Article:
Serena Caner, registered dietician

Column: Proper recipe substitutions can be a tricky business

Healthy Bites/Serena Caner

It started with a phone call. “Serena, I made a total blast-off.” Being my sister’s food consultant, I was worried. “Oh no, what happened?”

“Well, I was having a group of friends over for brunch so I baked my chorizo egg casserole…”

“And?”

“Well, one of the girls was vegetarian, so I substituted tofu for the chorizo…”

Related: The cost of healthy food rises – again

There was no need to say more. My sister is a brilliant and successful lawyer, but the kitchen continues to elude her. In her defence, making recipe substitutions is tricky and requires that you know what purpose the ingredient serves in the recipe. Unfortunately, chorizo and tofu have different water contents and flavour properties, and are not interchangeable. However, some substitutions can be made:

Yogurt for mayo: In salad dressings, plain yogurt can be used instead of mayo. However, in cooked products, using yogurt, which has a higher water content, will affect the end product (it will be more watery).

Dairy-free milk for regular milk: dairy-free milks can be substituted for regular milk, but they will taste different. Rice milk has the most neutral taste in baking. The fat content of the milk will also affect texture.

Baking powder: If you have run out of baking powder, you can mix together 1/4 tsp baking soda + 1/2 tsp cream of tartar for 1 each teaspoon baking powder. (Note: if you run out of baking soda, you cannot replace it with baking powder).

Buttermilk: A substitute for buttermilk is to add 1 tbsp (15 ml) lemon juice or vinegar to 1 cup (250 ml) milk and let it stand 5 minutes. You can also thin plain yogurt or sour cream with milk or water.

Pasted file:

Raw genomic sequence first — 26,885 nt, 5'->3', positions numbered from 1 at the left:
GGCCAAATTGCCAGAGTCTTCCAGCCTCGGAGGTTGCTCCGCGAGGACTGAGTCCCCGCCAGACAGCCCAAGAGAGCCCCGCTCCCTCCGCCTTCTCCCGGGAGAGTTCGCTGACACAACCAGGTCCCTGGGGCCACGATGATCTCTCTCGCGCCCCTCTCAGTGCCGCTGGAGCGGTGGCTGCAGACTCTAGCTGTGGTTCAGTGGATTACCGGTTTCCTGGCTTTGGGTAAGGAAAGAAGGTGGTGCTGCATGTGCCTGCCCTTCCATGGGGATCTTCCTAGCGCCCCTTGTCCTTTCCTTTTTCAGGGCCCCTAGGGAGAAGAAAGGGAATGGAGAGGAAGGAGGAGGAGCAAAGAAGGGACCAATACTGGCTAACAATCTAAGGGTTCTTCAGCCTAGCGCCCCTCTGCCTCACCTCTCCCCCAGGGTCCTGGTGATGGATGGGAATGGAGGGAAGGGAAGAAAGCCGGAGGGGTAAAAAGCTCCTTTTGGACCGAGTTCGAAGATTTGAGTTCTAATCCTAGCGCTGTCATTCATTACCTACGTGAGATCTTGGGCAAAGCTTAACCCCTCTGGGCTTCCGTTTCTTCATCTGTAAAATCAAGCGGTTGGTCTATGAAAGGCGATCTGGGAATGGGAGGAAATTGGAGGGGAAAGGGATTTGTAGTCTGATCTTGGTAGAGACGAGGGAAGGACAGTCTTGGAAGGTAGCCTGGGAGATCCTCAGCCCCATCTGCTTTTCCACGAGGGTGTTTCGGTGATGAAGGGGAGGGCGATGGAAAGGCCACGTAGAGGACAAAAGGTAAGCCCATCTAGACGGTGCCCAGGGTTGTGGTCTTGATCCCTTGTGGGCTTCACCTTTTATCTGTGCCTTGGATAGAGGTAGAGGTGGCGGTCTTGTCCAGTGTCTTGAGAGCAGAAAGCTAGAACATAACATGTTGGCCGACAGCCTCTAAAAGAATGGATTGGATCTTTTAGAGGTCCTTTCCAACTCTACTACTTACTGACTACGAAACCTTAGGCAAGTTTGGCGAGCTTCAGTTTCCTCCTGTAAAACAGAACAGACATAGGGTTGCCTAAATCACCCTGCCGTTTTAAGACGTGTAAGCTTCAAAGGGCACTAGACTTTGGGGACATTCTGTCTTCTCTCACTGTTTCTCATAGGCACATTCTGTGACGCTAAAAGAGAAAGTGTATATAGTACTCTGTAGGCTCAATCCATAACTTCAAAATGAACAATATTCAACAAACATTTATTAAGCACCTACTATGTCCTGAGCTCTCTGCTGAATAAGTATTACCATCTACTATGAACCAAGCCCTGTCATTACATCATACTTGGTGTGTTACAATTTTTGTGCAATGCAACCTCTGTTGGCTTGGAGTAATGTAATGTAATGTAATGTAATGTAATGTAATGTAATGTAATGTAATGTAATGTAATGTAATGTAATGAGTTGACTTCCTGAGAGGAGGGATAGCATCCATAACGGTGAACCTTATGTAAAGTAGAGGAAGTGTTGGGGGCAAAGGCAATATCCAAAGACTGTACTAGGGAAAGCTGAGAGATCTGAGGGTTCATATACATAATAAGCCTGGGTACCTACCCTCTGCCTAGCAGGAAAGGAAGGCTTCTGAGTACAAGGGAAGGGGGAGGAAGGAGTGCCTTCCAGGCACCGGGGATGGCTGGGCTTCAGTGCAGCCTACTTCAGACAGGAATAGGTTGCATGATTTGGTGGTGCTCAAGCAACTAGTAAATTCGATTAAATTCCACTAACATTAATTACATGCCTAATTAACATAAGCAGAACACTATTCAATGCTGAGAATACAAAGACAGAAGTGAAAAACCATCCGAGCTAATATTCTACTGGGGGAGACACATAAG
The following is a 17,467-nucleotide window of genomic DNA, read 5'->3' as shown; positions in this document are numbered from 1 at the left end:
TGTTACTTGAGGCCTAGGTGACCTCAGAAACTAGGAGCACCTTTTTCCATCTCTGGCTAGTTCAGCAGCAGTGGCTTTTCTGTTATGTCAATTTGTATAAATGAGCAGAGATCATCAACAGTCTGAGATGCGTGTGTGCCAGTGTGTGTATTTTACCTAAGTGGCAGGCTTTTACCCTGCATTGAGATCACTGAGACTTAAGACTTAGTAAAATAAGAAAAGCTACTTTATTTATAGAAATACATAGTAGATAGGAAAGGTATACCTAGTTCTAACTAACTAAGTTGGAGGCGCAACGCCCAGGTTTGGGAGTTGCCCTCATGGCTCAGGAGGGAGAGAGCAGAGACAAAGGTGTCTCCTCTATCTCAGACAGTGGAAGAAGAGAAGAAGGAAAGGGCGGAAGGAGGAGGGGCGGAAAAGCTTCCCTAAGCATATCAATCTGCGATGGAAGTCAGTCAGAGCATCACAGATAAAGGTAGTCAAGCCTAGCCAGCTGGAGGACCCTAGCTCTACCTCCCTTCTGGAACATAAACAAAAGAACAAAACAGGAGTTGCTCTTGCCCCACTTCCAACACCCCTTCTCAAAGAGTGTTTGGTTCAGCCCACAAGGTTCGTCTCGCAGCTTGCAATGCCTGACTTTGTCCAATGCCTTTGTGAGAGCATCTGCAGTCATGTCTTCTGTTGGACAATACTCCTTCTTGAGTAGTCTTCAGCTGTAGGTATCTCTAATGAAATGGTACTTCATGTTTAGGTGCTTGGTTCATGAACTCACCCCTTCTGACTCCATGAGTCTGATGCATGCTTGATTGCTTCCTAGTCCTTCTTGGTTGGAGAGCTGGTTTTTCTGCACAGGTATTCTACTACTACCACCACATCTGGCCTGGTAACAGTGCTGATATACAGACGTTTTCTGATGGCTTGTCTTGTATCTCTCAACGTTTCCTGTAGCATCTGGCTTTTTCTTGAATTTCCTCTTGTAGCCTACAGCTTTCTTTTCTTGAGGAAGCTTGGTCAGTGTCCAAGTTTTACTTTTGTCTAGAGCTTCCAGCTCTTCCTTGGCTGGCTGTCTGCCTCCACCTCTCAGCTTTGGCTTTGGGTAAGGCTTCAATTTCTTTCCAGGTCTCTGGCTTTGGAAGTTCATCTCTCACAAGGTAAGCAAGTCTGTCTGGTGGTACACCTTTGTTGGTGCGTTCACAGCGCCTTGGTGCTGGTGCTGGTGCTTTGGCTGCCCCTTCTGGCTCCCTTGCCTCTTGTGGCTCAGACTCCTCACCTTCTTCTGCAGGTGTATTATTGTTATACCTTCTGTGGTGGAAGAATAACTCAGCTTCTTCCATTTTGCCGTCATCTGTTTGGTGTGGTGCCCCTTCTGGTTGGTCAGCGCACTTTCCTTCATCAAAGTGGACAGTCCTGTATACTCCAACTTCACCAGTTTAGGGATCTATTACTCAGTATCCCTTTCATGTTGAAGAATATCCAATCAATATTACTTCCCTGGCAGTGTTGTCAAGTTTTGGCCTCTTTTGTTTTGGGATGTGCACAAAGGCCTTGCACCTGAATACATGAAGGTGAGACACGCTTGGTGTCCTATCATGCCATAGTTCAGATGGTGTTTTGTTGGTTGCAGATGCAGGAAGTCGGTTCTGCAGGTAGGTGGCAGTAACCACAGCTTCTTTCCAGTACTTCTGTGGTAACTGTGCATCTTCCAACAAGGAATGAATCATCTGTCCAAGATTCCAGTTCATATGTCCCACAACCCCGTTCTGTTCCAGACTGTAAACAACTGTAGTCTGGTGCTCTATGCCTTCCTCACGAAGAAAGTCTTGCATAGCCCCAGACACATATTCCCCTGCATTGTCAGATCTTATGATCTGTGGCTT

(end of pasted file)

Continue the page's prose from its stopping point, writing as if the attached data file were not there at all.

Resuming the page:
Related: Column: When you eat togetherm you eat better

Unsweetened chocolate: 1 oz unsweetened chocolate can be substituted with 3 tbsp cocoa powder mixed with 1 tbsp butter or oil.

Icing sugar: icing sugar can be made by blending 1 cup white sugar with 1 tbsp cornstarch in your food processor or coffee grinder, until finely powdered.

Cornstarch (for thickening sauce): 1 tbsp cornstarch can be substituted with 2 tbsp flour, but flour should be cooked longer, to avoid a raw taste.

– Serena Caner is a registered dietitian at Shuswap Lake General Hospital


@SalmonArm
newsroom@saobserver.net

Like us on Facebook and follow us on Twitter

Just Posted

Shuswap rock climbing gym opening Spring Break

Salmon Arm’s Gym of Rock to accommodate all ages and abilities

Penticton woman captures footage of bobcat feasting on bird in backyard

‘Kim Ken Oszinski’ posted photos and videos of the bobcat from just a few feet away

Okanagan Shuswap weather: Glimpses of sun expected on another wintry day

The sun will be peeking out from behind the clouds for the next few days

Larch Hills junior racers top Teck BC Midget Championships

Multiple top-five finishes contribute to aggregate team trophy

Pool plans disappoint Shuswap swim clubs

Mayor assures options for city rec centre only preliminary

70% of Canadians agree with mandatory vaccines for children: poll

The debate for pro and anti vaccinations has heated up after a measles outbreak in Vancouver

UPDATE: Woman, off-duty cop in critical condition after stabbing outside B.C. elementary school

The officer was interceding in an alleged assault when he and the woman were stabbed

Jr. Golds take third in Valley Championships

Salmon Arm team moves to provincials after a near-undefeated regular season

‘A little baloney’ in PM’s claim about solicitor-client privilege on SNC-Lavalin

The Conservatives and NDP want Trudeau to waive that privilege so Wilson-Raybould can offer her side of the story

Proposed edible pot rules are wasteful, would leave products tasteless: critics

When Canada legalized weed last fall, it only allowed fresh or dried bud, oil, plants and seeds

Samsung folding phone is different – but also almost $2,000

But most analysts see a limited market for foldable-screen phones

Alcohol policies fizzle for Canadian governments as harms overflow: reports

About 80 per cent of Canadians drink, and most enjoy a drink or two

Most Read